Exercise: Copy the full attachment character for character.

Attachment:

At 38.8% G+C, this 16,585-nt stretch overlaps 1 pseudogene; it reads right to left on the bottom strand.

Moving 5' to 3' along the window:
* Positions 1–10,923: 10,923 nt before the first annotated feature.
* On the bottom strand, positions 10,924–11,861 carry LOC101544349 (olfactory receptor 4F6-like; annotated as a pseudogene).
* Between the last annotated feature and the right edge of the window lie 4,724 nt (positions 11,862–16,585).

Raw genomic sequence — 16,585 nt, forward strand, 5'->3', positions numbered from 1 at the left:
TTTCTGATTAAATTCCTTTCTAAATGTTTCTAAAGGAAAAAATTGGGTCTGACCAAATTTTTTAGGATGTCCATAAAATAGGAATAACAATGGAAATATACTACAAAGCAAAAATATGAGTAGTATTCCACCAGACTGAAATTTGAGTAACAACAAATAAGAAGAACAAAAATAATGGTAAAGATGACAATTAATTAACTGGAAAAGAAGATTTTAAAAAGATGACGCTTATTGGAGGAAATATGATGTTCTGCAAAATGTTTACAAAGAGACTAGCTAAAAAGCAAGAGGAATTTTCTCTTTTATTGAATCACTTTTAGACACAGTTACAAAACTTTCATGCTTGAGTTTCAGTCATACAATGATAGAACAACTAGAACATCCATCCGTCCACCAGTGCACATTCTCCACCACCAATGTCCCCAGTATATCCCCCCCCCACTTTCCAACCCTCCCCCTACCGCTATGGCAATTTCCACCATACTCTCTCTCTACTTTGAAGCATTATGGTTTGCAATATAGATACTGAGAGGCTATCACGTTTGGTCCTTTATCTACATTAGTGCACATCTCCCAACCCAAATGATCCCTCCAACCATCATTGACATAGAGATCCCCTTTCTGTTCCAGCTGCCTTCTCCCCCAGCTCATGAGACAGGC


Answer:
At 38.8% G+C, this 16,585-nt stretch overlaps 1 pseudogene; it reads right to left on the bottom strand.

Moving 5' to 3' along the window:
* Positions 1–10,923: 10,923 nt before the first annotated feature.
* On the bottom strand, positions 10,924–11,861 carry LOC101544349 (olfactory receptor 4F6-like; annotated as a pseudogene).
* Between the last annotated feature and the right edge of the window lie 4,724 nt (positions 11,862–16,585).

Raw genomic sequence — 16,585 nt, forward strand, 5'->3', positions numbered from 1 at the left:
TTTCTGATTAAATTCCTTTCTAAATGTTTCTAAAGGAAAAAATTGGGTCTGACCAAATTTTTTAGGATGTCCATAAAATAGGAATAACAATGGAAATATACTACAAAGCAAAAATATGAGTAGTATTCCACCAGACTGAAATTTGAGTAACAACAAATAAGAAGAACAAAAATAATGGTAAAGATGACAATTAATTAACTGGAAAAGAAGATTTTAAAAAGATGACGCTTATTGGAGGAAATATGATGTTCTGCAAAATGTTTACAAAGAGACTAGCTAAAAAGCAAGAGGAATTTTCTCTTTTATTGAATCACTTTTAGACACAGTTACAAAACTTTCATGCTTGAGTTTCAGTCATACAATGATAGAACAACTAGAACATCCATCCGTCCACCAGTGCACATTCTCCACCACCAATGTCCCCAGTATATCCCCCCCCCACTTTCCAACCCTCCCCCTACCGCTATGGCAATTTCCACCATACTCTCTCTCTACTTTGAAGCATTATGGTTTGCAATATAGATACTGAGAGGCTATCACGTTTGGTCCTTTATCTACATTAGTGCACATCTCCCAACCCAAATGATCCCTCCAACCATCATTGACATAGAGATCCCCTTTCTGTTCCAGCTGCCTTCTCCCCCAGCTCATGAGACAGGC